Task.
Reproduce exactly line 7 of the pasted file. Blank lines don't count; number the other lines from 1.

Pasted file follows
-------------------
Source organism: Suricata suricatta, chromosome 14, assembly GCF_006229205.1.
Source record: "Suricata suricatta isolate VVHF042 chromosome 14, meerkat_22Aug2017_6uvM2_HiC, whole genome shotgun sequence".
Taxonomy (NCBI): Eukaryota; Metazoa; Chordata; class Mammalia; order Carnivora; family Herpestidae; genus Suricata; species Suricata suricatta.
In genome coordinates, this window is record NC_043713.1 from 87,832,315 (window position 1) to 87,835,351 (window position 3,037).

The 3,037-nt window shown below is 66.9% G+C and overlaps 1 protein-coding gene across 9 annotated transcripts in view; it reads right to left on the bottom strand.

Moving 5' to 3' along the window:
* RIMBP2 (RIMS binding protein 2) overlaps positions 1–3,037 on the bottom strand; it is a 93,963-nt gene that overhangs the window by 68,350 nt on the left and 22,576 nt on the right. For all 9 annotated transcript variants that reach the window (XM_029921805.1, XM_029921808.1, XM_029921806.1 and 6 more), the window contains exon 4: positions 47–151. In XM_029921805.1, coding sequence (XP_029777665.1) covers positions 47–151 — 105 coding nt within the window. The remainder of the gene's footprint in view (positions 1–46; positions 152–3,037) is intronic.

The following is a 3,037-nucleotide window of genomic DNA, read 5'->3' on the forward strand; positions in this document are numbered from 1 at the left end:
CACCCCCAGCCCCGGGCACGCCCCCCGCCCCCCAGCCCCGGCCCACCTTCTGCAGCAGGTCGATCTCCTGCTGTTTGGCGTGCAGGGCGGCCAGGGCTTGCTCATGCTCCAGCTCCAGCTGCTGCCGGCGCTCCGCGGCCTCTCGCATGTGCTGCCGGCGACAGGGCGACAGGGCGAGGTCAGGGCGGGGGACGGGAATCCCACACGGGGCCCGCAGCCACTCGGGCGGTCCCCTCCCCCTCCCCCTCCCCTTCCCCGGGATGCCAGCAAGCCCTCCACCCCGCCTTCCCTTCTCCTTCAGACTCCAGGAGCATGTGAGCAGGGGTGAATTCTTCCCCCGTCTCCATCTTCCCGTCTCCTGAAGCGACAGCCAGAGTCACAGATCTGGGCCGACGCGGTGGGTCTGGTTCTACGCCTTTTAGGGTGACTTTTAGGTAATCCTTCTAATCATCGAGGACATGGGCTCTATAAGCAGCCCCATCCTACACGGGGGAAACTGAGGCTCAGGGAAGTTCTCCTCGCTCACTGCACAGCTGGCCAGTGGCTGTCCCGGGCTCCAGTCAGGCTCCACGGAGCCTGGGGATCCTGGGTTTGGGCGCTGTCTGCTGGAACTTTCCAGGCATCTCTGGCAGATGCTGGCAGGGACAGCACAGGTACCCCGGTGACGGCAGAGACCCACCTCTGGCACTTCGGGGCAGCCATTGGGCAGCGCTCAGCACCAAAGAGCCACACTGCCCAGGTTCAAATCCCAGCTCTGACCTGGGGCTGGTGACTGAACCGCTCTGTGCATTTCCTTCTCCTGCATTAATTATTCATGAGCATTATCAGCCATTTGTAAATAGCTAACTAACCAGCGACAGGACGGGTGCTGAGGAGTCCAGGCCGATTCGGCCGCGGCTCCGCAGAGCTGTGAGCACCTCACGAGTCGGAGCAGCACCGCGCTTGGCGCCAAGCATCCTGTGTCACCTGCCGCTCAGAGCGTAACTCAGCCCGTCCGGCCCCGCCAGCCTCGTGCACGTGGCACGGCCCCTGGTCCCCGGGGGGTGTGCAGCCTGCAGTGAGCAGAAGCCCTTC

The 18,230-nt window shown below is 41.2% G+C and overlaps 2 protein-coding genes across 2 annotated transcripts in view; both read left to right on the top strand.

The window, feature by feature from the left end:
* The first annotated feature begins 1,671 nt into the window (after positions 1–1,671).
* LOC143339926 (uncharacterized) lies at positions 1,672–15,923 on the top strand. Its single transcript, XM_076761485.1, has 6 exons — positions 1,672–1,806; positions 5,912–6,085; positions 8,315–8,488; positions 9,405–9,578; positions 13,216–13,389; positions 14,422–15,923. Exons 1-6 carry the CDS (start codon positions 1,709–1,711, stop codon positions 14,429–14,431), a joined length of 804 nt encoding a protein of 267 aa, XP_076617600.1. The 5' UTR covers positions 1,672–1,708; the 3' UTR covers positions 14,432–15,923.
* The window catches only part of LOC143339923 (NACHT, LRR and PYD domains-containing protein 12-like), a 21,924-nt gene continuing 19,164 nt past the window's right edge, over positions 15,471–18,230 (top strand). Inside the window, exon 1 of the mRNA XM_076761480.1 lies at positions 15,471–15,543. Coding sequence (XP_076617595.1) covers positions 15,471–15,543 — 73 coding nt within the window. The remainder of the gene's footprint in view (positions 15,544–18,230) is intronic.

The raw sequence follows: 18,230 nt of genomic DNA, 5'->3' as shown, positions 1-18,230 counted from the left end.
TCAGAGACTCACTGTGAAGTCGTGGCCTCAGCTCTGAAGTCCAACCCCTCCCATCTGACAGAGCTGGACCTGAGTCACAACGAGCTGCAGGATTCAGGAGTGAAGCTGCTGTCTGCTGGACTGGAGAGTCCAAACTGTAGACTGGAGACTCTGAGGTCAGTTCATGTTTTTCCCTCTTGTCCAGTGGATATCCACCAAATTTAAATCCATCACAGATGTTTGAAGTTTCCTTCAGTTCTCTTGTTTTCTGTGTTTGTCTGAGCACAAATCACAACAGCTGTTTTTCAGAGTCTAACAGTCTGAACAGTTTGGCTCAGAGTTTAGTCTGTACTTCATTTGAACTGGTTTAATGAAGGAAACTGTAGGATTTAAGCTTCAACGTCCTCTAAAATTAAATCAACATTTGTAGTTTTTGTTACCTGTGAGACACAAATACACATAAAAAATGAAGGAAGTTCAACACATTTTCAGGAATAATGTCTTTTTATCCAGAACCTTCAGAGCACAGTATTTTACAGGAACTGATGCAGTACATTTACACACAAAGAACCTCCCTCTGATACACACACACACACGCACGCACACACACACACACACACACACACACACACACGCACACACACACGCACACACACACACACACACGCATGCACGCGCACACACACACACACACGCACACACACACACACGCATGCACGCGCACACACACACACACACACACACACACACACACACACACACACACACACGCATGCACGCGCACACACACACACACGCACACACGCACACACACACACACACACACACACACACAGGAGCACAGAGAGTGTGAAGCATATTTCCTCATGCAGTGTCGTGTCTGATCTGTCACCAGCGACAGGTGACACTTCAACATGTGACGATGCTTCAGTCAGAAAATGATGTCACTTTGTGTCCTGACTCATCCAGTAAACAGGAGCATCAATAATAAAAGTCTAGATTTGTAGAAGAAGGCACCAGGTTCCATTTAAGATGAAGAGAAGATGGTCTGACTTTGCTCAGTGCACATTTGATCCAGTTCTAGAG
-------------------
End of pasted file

* RIMBP2 (RIMS binding protein 2) overlaps positions 1–3,037 on the bottom strand; it is a 93,963-nt gene that overhangs the window by 68,350 nt on the left and 22,576 nt on the right. For all 9 annotated transcript variants that reach the window (XM_029921805.1, XM_029921808.1, XM_029921806.1 and 6 more), the window contains exon 4: positions 47–151. In XM_029921805.1, coding sequence (XP_029777665.1) covers positions 47–151 — 105 coding nt within the window. The remainder of the gene's footprint in view (positions 1–46; positions 152–3,037) is intronic.